Donna is a Content Creator, Marketer, Brand Ambassador, Social Media Consultant, former teacher, wife, and proud mom. Blog by Donna encompasses all that… she writes about family life and being a woman while weaving in articles about the brands and products she and her family love.
Thank you for clarifying the difference between wheat free and GF. I know that many people go GF for personal reasons but for those who must, it’s not all fun and games.
I have a gluten intolerance simply because my diet consisted mostly of carbs. My GI specialist recommended not completely cutting out gluten but to cut back and eat more healthy fruits and veggies…no need to go completely gluten free unless you have Celiacs.
Many, many folks have suggested that I go gluten free due to joint pain that I have. Well, I got tested by a Rhuematologist for Rheumatoid Arthritis, as well as other auto-immune diseases and the only thing that came back was high protein levels in my urine. I didn’t realize that gliadin and glutenin are actually proteins. So maybe it’s not about going gluten-free for me, but monitoring my protein levels. I undergo further testing next week. We’ll see what the doc says! Thanks for the article. Things are all beginning to make more sense.
Pickles?! Who knew? Thanks for the enlightenment. I am still torn on this debate, so for now I will keep consuming it.
I am not gluten intolerant, but it does not hurt to cut back.
Since no one in my family has a gluten intolerance, I must admit that I am not very familiar with a gluten free diet. I certainly didn’t know the difference between gluten and wheat free, so this was very enlightening.
I was one of those people that assumed the wheat and gluten were one of the same or very closely related. And wow I had no idea pickles have gluten, who would have thought?
Great post! All I have to say is moderation is key. 🙂
I trialed my daughter on gluten & casein free for a few mnonths. It is amazing where they slip gluten in.
Gluten is EVERYWHERE in processed foods (just like sugar) … I am not necessarily trying to avoid gluten itself but I am cutting back on my grains (just because I do better on weight loss when I’m not “carbing it up”.).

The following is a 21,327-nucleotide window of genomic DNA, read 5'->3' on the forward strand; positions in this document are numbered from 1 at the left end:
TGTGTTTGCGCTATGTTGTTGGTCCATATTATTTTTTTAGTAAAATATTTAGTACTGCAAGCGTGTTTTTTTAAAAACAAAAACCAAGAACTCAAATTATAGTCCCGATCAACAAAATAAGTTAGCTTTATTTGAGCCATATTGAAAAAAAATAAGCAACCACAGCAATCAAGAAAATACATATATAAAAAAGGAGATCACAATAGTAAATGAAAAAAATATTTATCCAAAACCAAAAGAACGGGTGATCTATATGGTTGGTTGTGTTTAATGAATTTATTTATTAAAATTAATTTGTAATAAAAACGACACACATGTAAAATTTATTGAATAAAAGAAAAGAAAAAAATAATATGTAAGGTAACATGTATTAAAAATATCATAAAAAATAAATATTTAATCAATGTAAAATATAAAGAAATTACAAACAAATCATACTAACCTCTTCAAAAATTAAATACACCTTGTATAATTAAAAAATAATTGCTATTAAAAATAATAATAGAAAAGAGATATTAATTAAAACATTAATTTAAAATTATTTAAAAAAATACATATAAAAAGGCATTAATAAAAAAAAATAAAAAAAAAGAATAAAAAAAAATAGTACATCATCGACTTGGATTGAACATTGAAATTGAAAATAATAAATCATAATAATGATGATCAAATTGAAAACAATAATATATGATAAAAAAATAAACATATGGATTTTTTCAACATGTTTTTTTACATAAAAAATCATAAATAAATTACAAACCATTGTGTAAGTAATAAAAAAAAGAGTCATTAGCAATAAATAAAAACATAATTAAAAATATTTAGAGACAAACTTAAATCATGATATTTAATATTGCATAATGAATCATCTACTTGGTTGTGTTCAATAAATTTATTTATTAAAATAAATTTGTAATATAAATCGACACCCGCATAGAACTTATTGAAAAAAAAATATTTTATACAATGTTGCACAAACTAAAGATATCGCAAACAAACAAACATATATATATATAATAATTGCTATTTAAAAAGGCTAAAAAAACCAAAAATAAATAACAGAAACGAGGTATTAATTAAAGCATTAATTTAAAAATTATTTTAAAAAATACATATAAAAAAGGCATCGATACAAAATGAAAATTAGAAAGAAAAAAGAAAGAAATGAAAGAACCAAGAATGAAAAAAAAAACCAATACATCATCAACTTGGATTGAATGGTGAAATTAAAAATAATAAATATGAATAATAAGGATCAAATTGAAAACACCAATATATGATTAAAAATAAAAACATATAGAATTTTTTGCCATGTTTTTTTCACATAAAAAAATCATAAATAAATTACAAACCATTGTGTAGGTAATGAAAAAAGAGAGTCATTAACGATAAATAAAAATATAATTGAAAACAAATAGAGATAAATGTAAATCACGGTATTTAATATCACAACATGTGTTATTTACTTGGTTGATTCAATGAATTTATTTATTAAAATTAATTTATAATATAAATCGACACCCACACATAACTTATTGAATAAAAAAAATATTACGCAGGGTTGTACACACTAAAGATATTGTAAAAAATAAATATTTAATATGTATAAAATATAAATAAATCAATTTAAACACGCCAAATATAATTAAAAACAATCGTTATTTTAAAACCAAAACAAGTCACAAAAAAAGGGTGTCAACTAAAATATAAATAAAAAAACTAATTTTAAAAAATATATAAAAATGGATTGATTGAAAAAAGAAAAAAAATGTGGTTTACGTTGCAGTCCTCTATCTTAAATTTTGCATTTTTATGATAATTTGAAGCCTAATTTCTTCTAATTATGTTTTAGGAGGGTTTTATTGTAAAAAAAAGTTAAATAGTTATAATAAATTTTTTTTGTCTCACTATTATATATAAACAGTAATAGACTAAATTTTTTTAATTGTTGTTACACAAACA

that clears it up. I really was confused about exactly what that really meant
This is great information! Once I toned down the amount of gluten in my life I found that when I eat items high in gluten, such as white pasta, I get bloated and yucky.
Unfortunately, I have Celiac’s Disease, I am supposed to eat a completely gluten free diet. I have to say this harder than it sounds. I try to avoid it but it is everywhere!
I wonder why so many people are sensitive to gluten nowadays? Gluten-free seems to be on the rise. Interesting, the point that living on a gluten-free diet can make you fat.
Thanks for the info. Hubs doesn’t have an official diagnoses, but feels best when he limits gluten and dairy.
Thank you for the post finally i’m begining to understand what is Gluten Free and wheat free. I got to read more the labels
We’re trying to go gluten free mainly for baby as she can’t have it.
I’ve never really paid much attention to Gluten, since no one at our house has an issue with it we have never really researched it.
That’s really interesting. I do think there are some people who need to cut it out completely but others may just need to limit it.
I do not have a problem with gluten in my diet, but I did not know that gluten is in soy sauce and pickles. I do not use either of these products. Also, I am glad that I learned some important things about gluten, and want to reduce it in my diet.
This is great to know! I have so many friends who are struggling with gluten intolerance and articles like this make it easier to understand! I also had no idea that gluten was in pickles! Thanks for an informative article.